3) GET IN SHAPE – Yep, this one is familiar at this time of the year but what should that really mean? I personally hate the word “exercise” as it sounds like “work”. Blech. I don’t belong to gyms because I loathe them, I’ve seen friends get all hopped up at the gym, arrive home about to vomit from exertion, and then stop a month later. I realize the gym works for some and if that’s you, great. If not, then banish exercise and the gym from your life forever and trade that in for fun. I hike frequently but am usually on no agenda when I do. I take my camera or phone and just go looking for things to photograph. Sometimes I ramp up the hike and that feels good and other times I stop and hang on the trail for an hour, staring at moss on a tree limb. Find a reason other than fitness to pursue health and let cardio be the by-product. If that means a quick walk in your neighborhood to see the changing of the seasons, that is great. Enjoy new snow, fall leaves, spring buds, summer lightning bugs – do it for the joy and not to “get in shape”.

4) GO ALL OUT – Or don’t. I’m going with “don’t” so you can meet me for coffee and we’ll watch everyone else go all out. This is another mantra that looks enticing but falls flat, sometimes literally. I once sprinted all out, at the end of a run (a big no, no) and wound up in a cast for eight weeks after I nose-dived and reversed the direction of several fingers when I hit. Not going all out is perfectly fulfilling. No need to run a marathon if that feels overwhelming (I barely jogged mine). No need to even do that many miles, now I joyfully hike sometimes two miles and am contented. And this choice to not go all out applies all over the place. No time to take a week in Bora Bora? Go for one or two nights nearby. Can’t afford the lodge in Yosemite? Camp for $5, yes it exists. Afraid to hike into the backcountry? No problem, take a short hike from a nature center on clearly marked trails. Don’t go all out, just go.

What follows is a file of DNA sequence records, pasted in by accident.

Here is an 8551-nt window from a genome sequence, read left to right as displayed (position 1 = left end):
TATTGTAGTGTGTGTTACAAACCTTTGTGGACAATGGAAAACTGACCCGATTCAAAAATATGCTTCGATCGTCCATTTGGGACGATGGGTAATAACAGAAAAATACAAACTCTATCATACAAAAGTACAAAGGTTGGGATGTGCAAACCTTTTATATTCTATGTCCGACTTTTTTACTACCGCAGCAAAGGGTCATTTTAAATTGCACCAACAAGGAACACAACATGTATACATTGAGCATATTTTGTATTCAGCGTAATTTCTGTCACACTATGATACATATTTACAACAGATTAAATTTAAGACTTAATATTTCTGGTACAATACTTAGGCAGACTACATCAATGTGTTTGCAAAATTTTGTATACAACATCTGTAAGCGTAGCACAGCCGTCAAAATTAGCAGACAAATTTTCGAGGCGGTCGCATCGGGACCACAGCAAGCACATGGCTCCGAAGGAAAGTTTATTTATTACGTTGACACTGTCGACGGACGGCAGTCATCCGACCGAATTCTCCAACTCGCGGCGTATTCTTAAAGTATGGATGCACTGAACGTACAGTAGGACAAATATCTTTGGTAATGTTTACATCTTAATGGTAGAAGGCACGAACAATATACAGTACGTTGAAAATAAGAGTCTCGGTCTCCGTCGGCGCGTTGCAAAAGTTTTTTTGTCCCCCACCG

5) BELIEVE – Believe what? Believe that things will be ok no matter what? They might not. I think this well-intended directive just needs a tweak or two. I would rebrand it “seize slippery moments of belief”. So you want to write a book and believe it might be worthy? Yes, I’m using personal experience for this one but it could apply to any number of endeavors. Whatever you wish to take on, believing is the first step. The folly is when we think it will sustain us all the way through and never falter. It’s ok to experience disbelief. In writing a book of essays, I had moments of trepidation and when I climbed Mount Whitney and encountered freezing temps, I broke down and cried at the realization that I might not get to the top. Belief is slippery and it ebbs and flows so the trick is to lean over the belief fire and blow on the embers when the flames threaten to go completely out. And when belief is elusive, just keep putting one foot in front of the other – in a measured manner so as not to require eight weeks in a cast.

I hope some of the links here provide a sense that you have kindred in the quest for a quality 2015. I’ve been grateful for the plethora of mentors that I’ve connected with in person as well as online and happily pass along their sites for your perusal.

Happy New Year and hope to see you on the trail!  xo Teri


*For those taking on a creative project (writing) – Create Your Masterpiece, a 16 Step Guide by Joshua Fields Millburn

*For those craving less work load and more family time – On A Dime Spirit: The Real Deal by Adam Bergstrasser

*For those seeking a template on making a priorities list – Why We Moved From The Tiny House To A Small Traditional House For The Winter By Logan Smith